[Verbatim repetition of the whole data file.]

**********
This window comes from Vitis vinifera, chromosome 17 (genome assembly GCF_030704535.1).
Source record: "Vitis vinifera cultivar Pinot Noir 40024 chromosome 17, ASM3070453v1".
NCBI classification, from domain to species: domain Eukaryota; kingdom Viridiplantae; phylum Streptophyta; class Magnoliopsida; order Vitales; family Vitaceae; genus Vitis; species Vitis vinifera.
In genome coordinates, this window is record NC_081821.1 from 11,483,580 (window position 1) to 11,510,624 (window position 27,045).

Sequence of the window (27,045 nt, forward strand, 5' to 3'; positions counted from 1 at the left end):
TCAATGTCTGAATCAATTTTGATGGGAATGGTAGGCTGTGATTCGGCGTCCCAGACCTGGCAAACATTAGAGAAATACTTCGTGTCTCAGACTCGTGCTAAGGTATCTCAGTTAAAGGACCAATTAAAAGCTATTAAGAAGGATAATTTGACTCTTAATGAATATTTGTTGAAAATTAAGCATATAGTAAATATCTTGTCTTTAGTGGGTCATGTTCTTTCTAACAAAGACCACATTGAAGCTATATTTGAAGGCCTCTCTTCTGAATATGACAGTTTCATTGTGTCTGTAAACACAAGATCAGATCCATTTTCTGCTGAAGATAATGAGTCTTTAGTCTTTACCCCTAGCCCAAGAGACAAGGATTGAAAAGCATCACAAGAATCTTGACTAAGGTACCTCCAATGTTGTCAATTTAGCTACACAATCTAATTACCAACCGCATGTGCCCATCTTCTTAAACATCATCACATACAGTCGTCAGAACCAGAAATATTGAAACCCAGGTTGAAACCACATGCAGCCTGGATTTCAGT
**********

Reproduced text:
This window comes from Vitis vinifera, chromosome 17 (genome assembly GCF_030704535.1).
Source record: "Vitis vinifera cultivar Pinot Noir 40024 chromosome 17, ASM3070453v1".
NCBI classification, from domain to species: domain Eukaryota; kingdom Viridiplantae; phylum Streptophyta; class Magnoliopsida; order Vitales; family Vitaceae; genus Vitis; species Vitis vinifera.
In genome coordinates, this window is record NC_081821.1 from 11,483,580 (window position 1) to 11,510,624 (window position 27,045).

Sequence of the window (27,045 nt, forward strand, 5' to 3'; positions counted from 1 at the left end):
TCAATGTCTGAATCAATTTTGATGGGAATGGTAGGCTGTGATTCGGCGTCCCAGACCTGGCAAACATTAGAGAAATACTTCGTGTCTCAGACTCGTGCTAAGGTATCTCAGTTAAAGGACCAATTAAAAGCTATTAAGAAGGATAATTTGACTCTTAATGAATATTTGTTGAAAATTAAGCATATAGTAAATATCTTGTCTTTAGTGGGTCATGTTCTTTCTAACAAAGACCACATTGAAGCTATATTTGAAGGCCTCTCTTCTGAATATGACAGTTTCATTGTGTCTGTAAACACAAGATCAGATCCATTTTCTGCTGAAGATAATGAGTCTTTAGTCTTTACCCCTAGCCCAAGAGACAAGGATTGAAAAGCATCACAAGAATCTTGACTAAGGTACCTCCAATGTTGTCAATTTAGCTACACAATCTAATTACCAACCGCATGTGCCCATCTTCTTAAACATCATCACATACAGTCGTCAGAACCAGAAATATTGAAACCCAGGTTGAAACCACATGCAGCCTGGATTTCAGT